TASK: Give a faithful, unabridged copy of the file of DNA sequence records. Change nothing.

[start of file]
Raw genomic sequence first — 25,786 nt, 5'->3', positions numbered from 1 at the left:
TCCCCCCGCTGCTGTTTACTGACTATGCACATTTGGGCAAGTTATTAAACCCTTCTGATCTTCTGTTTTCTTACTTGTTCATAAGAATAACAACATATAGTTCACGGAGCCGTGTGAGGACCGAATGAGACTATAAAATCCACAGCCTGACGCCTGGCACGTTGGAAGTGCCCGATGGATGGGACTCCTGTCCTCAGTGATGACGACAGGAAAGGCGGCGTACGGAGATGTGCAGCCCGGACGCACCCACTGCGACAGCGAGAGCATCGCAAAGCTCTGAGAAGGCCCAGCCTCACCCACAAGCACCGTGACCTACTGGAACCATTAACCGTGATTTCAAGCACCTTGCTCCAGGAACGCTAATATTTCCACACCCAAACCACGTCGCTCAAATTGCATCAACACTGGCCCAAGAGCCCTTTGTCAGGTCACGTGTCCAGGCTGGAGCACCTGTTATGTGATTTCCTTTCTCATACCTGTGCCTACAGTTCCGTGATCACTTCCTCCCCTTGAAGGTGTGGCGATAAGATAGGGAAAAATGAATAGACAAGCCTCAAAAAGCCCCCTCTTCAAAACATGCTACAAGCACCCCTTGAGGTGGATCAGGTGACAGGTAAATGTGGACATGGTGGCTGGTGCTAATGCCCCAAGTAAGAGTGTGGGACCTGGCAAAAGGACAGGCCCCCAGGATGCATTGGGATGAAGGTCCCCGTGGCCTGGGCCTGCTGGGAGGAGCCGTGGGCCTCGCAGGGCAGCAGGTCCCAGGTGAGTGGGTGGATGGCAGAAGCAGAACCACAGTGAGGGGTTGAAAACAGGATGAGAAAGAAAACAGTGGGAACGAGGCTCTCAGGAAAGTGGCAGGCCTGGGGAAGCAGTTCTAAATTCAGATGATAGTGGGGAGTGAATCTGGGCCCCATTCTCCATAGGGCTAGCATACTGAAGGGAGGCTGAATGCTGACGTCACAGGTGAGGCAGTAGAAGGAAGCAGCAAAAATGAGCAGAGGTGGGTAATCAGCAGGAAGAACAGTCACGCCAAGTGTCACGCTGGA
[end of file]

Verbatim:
Raw genomic sequence first — 25,786 nt, 5'->3', positions numbered from 1 at the left:
TCCCCCCGCTGCTGTTTACTGACTATGCACATTTGGGCAAGTTATTAAACCCTTCTGATCTTCTGTTTTCTTACTTGTTCATAAGAATAACAACATATAGTTCACGGAGCCGTGTGAGGACCGAATGAGACTATAAAATCCACAGCCTGACGCCTGGCACGTTGGAAGTGCCCGATGGATGGGACTCCTGTCCTCAGTGATGACGACAGGAAAGGCGGCGTACGGAGATGTGCAGCCCGGACGCACCCACTGCGACAGCGAGAGCATCGCAAAGCTCTGAGAAGGCCCAGCCTCACCCACAAGCACCGTGACCTACTGGAACCATTAACCGTGATTTCAAGCACCTTGCTCCAGGAACGCTAATATTTCCACACCCAAACCACGTCGCTCAAATTGCATCAACACTGGCCCAAGAGCCCTTTGTCAGGTCACGTGTCCAGGCTGGAGCACCTGTTATGTGATTTCCTTTCTCATACCTGTGCCTACAGTTCCGTGATCACTTCCTCCCCTTGAAGGTGTGGCGATAAGATAGGGAAAAATGAATAGACAAGCCTCAAAAAGCCCCCTCTTCAAAACATGCTACAAGCACCCCTTGAGGTGGATCAGGTGACAGGTAAATGTGGACATGGTGGCTGGTGCTAATGCCCCAAGTAAGAGTGTGGGACCTGGCAAAAGGACAGGCCCCCAGGATGCATTGGGATGAAGGTCCCCGTGGCCTGGGCCTGCTGGGAGGAGCCGTGGGCCTCGCAGGGCAGCAGGTCCCAGGTGAGTGGGTGGATGGCAGAAGCAGAACCACAGTGAGGGGTTGAAAACAGGATGAGAAAGAAAACAGTGGGAACGAGGCTCTCAGGAAAGTGGCAGGCCTGGGGAAGCAGTTCTAAATTCAGATGATAGTGGGGAGTGAATCTGGGCCCCATTCTCCATAGGGCTAGCATACTGAAGGGAGGCTGAATGCTGACGTCACAGGTGAGGCAGTAGAAGGAAGCAGCAAAAATGAGCAGAGGTGGGTAATCAGCAGGAAGAACAGTCACGCCAAGTGTCACGCTGGA